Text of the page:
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Last Night In Lisbon

We are staying in our hostel in Lisbon for the last night, for tomorrow we head on the night train to Madrid. It is a little sad, because this is the first place that we put down our bags and made ourselves home at. On the other hand, from now on, when people ask us where we have been, we won't have to say that we just arrived, or are "just off the boat," as rudely put by a couple of Canadians getting ready to head home.

Today we went off to a little town called Sintra. We were up and out of the hostel by 9 am, first because we wanted to avoid the inevitable weekend crowd, but mostly because the one palace we had interest in visiting, the Palacio Nacional de Sintra, was free from 10 am til 2 pm. Given how much we like free things, we were off of the train in Sintra, along with another American, Rafael, by 10 am.

The palace wasn't particularly spectacular. We aren't really museum folks; our attention span is shot after usually one museum or old building of whatever sort. Granted, it was a large palace, quite nice from that respect, but let's say we were happy we didn't pay to get in. Anyhow, I was wanting to head up a big hill to get to the Moorish castle at the top, which would have afforded some nice views of this scenic town and the beautiful valley it lies in. I was outvoted, we jumped on a bus at that point to head to the most western point of Europe, Cabo da Roca. The ride there and back was expensive (8 euros round trip each), and I was a little salty about not getting to see the castle (as my friend Will calls them, piles of rocks). The ride was great, though, a half-hour jaunt through some very normal, non-touristy, scenic villages along the kind of narrow, windy roads I suspect are the most common type in Portugal.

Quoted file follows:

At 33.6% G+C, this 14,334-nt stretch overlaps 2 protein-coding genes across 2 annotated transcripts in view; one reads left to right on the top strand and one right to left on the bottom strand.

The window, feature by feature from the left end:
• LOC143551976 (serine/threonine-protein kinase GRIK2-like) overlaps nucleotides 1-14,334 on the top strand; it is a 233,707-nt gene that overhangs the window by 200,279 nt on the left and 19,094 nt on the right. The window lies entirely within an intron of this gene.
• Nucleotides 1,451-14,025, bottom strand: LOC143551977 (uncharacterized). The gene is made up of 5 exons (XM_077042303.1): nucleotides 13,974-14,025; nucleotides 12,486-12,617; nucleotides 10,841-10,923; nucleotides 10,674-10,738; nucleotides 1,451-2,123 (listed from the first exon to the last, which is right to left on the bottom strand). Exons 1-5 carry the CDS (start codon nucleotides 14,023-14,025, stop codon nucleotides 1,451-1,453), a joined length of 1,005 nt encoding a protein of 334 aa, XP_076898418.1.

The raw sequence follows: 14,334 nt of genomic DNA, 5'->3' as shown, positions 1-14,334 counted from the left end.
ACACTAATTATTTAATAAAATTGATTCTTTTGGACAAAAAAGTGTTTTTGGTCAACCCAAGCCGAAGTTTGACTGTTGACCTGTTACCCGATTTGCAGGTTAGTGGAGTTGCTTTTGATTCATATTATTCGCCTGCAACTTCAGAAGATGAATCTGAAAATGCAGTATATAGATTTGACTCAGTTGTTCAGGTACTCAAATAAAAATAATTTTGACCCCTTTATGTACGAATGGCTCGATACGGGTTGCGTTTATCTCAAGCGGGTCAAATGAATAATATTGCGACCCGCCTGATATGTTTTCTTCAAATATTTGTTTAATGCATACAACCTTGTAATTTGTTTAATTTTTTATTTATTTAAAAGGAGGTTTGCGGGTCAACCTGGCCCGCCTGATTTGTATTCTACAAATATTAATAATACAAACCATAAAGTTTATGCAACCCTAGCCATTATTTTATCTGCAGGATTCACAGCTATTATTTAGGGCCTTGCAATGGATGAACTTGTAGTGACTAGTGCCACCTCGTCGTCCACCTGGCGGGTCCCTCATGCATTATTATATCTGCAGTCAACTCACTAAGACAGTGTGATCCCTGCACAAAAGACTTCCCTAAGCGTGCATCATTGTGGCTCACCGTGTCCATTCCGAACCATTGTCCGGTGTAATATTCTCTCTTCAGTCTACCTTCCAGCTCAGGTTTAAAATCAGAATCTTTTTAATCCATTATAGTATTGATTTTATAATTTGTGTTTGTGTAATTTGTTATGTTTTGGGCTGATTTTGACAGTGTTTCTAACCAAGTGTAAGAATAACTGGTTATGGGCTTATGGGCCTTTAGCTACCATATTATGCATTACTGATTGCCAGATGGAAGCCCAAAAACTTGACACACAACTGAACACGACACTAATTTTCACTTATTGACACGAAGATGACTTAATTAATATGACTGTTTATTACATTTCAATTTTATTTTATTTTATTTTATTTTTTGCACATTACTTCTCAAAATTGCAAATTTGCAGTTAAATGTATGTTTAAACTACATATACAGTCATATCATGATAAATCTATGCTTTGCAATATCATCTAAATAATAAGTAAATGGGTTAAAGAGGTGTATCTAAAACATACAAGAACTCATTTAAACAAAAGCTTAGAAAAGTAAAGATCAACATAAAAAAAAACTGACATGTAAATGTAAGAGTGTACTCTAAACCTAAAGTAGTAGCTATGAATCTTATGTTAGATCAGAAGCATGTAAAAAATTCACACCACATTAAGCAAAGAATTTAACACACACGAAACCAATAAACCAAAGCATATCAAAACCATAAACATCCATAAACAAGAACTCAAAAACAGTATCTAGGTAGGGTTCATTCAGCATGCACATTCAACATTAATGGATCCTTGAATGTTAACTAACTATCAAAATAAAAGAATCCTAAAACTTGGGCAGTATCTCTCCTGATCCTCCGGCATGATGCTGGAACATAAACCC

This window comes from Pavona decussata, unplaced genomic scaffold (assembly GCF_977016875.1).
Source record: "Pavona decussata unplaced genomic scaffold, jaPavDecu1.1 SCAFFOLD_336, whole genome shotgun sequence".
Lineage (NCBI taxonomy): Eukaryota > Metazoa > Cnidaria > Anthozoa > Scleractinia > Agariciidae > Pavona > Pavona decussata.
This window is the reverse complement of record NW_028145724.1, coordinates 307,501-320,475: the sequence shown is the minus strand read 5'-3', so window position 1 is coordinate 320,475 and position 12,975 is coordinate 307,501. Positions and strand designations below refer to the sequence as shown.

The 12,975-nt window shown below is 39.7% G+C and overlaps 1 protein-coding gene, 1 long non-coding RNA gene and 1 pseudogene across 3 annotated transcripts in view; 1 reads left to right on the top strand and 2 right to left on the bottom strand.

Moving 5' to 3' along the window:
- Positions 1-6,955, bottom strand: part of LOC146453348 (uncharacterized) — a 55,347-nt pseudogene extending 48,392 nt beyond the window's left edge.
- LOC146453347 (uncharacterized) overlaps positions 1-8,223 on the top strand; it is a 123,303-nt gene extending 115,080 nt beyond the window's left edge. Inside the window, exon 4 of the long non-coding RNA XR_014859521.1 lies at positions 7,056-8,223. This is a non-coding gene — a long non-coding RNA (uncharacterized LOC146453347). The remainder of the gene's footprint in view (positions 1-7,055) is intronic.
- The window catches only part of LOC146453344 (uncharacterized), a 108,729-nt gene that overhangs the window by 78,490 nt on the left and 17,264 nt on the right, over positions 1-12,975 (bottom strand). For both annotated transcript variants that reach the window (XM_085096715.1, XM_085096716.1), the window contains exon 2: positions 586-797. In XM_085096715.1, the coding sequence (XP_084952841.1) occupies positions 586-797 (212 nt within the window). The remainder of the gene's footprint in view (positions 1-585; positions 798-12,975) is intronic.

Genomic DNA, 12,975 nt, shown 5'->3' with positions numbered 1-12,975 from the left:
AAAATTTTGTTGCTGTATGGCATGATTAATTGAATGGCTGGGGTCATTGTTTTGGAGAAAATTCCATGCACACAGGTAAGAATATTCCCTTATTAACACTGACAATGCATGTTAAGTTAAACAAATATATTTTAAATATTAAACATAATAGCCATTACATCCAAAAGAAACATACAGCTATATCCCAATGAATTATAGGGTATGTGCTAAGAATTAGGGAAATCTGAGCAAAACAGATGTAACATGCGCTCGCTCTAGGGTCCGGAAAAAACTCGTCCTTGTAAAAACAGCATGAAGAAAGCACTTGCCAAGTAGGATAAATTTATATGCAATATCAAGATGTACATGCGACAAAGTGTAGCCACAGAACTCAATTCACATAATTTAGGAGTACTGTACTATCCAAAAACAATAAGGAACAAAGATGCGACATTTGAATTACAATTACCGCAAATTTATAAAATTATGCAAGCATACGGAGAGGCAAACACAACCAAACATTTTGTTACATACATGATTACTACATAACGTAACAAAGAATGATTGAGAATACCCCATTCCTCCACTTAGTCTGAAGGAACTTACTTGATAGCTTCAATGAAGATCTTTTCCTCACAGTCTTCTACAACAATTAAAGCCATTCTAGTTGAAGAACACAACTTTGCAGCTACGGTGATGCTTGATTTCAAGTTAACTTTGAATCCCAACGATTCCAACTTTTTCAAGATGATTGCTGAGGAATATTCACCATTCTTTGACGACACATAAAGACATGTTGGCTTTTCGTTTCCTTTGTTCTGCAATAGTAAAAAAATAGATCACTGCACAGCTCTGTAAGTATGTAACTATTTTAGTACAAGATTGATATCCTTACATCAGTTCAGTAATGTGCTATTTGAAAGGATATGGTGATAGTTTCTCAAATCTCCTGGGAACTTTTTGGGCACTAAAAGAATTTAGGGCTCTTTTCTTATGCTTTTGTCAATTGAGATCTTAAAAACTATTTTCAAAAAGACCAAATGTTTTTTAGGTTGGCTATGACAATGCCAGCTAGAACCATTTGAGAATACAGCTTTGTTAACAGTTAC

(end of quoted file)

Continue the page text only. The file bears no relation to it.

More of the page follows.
Upon arrival at the point, we took the normal pictures of what was a very spectacular cliffside view of the Pacific. If we had just done that and left, though, we would have missed out. We were sitting at the top, looking out over the high cliffs that fell down to crashing waves, when we noticed that there was a trail that led off into the coastal grasslands, and looked as though it led down into a gully that might end us on a beach. So we set out, it was steep at times, quite rocky and loose, but as difficult as the trail was, arriving on a rocky beach was completely worth it. There wasn't a soul in sight, as most people wouldn't have a clue that the trail existed, and most of the rest would be put off by the difficult and steep trail. The waves were big and ferocious, and in one tall spike of a rock outcropping, the ocean had bored two tunnels through the rock. It was absolutely beautiful, and quite relaxing, with the sounds of the crashing waves. Of course I took pictures, but I am having a lot of difficulty uploading them. 

Our American companion stated that the beach made his Portugal segment of his trip. Despite the exciting and fun Lisbon, I would tend to have to agree with him.

Once back in Lisbon, we found that most grocery stores were closed for Sunday. We were lucky enough to find a store open, and for 5.75 euros, we bought enough food and even beer to absolutely stuff ourselves. We took a couple of beers to a look-off over the city and watched the sunset. Probably the best day in Portugal, I would have to say.

Until next time, be safe. 



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